Over the years North Korea has earned millions of dollars from the export of arms and missiles, and its involvement in other illicit activities such as smuggling drugs, endangered wildlife products and counterfeit goods.
Still, there are only a handful of cases that suggest these illicit networks have been turned to export nuclear technology or materials to other states.
North Korean technicians allegedly assisted the Pakistanis in production of Krytrons, likely sometime in the 1990s. Krytrons are devices used to trigger the detonation of a nuclear device.
Later in the 1990s, North Korea allegedly transferred cylinders of low-enriched uranium hexafluoride (UF6) to Pakistan, where notorious proliferator A.Q. Khan shipped them onward to Libya. UF6 is a gaseous uranium compound that’s needed to create the “highly enriched uranium” used in weapons.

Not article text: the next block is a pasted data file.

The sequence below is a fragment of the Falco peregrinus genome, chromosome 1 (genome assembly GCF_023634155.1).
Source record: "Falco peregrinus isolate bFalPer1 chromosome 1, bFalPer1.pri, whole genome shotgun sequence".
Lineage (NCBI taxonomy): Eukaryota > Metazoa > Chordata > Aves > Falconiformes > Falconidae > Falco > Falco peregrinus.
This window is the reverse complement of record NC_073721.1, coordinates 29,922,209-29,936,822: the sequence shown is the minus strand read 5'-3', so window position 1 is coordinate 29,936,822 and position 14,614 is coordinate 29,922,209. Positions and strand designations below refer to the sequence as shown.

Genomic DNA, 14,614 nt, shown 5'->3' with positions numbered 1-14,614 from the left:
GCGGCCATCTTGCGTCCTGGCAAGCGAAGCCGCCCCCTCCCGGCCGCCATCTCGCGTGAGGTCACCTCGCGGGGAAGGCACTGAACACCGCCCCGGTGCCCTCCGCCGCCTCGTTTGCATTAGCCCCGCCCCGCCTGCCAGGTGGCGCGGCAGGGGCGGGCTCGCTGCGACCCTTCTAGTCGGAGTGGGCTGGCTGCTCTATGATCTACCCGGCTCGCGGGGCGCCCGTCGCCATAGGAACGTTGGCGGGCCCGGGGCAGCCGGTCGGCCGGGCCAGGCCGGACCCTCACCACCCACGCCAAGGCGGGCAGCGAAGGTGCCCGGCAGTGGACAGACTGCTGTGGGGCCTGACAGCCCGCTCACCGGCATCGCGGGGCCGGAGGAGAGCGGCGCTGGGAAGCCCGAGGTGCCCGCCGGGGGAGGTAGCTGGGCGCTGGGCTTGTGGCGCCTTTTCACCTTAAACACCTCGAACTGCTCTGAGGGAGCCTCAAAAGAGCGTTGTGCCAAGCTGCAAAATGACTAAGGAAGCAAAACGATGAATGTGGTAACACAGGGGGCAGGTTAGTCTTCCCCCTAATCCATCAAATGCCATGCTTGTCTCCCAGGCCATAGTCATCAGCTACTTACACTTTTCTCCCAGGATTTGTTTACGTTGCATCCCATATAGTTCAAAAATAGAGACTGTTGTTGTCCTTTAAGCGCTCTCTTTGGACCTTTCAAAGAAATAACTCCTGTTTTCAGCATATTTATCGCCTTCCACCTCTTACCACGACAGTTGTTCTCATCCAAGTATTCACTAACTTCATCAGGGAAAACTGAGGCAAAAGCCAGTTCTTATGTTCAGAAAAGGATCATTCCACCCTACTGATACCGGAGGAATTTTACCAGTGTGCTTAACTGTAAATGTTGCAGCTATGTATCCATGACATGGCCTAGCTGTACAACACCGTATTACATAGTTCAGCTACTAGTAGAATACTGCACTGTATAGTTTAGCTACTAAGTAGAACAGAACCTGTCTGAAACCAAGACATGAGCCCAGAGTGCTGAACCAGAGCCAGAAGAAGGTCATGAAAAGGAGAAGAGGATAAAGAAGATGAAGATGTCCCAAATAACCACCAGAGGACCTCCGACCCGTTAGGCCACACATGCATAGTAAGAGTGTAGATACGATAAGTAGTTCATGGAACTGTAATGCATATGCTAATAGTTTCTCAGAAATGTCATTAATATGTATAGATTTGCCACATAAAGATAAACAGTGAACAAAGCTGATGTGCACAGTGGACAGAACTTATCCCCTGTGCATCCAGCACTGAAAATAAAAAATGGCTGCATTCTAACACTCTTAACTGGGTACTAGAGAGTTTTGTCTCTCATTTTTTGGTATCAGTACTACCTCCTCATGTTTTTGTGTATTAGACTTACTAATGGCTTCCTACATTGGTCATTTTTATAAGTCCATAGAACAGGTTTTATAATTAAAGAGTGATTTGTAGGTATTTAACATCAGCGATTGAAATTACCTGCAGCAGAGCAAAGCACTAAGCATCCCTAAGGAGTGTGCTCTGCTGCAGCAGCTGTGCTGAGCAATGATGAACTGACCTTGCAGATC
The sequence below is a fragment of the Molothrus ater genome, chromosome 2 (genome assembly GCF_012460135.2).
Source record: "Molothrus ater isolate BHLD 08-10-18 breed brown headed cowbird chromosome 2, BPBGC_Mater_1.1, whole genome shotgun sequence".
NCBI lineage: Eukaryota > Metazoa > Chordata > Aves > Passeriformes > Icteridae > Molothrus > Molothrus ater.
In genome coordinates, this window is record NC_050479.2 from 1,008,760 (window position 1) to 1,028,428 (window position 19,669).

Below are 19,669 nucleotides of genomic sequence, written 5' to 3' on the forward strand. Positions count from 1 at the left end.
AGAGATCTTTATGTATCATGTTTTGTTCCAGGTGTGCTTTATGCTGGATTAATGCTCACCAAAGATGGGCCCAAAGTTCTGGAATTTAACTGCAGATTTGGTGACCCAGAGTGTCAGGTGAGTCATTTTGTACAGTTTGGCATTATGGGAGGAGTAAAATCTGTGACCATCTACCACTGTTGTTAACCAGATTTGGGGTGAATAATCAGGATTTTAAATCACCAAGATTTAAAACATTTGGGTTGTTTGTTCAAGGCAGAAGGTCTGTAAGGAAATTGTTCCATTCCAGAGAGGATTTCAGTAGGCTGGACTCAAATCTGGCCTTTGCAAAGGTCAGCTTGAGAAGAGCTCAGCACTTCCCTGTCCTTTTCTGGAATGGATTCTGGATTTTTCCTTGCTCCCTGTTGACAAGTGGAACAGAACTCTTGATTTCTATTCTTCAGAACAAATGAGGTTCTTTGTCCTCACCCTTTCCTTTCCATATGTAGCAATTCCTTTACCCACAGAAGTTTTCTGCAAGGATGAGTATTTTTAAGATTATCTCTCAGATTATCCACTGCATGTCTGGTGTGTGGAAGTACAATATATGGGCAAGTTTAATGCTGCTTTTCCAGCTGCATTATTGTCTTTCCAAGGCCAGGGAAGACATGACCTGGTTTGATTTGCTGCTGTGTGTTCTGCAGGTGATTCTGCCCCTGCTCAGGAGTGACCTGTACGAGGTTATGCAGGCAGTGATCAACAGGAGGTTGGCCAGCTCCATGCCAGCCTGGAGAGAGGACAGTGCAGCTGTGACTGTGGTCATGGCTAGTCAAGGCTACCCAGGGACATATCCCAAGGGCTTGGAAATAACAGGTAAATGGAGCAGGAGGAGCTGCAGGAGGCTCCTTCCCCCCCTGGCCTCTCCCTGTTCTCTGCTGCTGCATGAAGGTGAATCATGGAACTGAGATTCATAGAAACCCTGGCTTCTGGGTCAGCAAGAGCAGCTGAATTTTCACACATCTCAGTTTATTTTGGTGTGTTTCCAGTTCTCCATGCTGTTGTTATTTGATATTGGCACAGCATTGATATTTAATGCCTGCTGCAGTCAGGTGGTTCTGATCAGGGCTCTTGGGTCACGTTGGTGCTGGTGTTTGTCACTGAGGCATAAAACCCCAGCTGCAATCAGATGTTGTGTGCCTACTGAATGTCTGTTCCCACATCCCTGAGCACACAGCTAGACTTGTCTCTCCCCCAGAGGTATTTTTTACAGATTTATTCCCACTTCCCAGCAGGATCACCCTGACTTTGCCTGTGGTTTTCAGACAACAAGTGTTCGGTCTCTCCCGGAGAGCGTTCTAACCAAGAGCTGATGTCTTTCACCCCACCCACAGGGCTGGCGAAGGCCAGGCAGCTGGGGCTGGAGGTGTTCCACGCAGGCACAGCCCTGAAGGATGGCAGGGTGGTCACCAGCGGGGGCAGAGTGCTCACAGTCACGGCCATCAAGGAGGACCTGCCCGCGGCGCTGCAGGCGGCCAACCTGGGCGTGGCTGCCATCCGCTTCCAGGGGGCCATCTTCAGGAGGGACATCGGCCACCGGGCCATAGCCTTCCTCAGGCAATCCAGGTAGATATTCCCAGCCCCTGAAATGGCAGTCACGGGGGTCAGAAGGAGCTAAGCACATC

The most significant case was revealed in 2007 when Israeli Air Force jets bombed a facility in Syria. The U.S. government alleges this was an “undeclared nuclear reactor,” capable of producing plutonium, that had been under construction with North Korean assistance since the late 1990s. A U.S. intelligence briefing shortly after the strike highlighted the close resemblance between the Syrian reactor and the North Korean Yongbyon reactor. It also noted evidence of unspecified “cargo” being transported from North Korea to the site in 2006.
More recently, a 2017 U.N. report alleged that North Korea had been seeking to sell Lithium-6 (Li-6), an isotope used in the production of thermonuclear weapons. The online ad that caught the attention of researchers suggested North Korea could supply 22 pounds of the substance each month from Dandong, a Chinese city on the North Korean border.
There are striking similarities between this latest case and other recent efforts by North Korea to market arms using companies “hidden in plain sight.”
Read More: Scientific American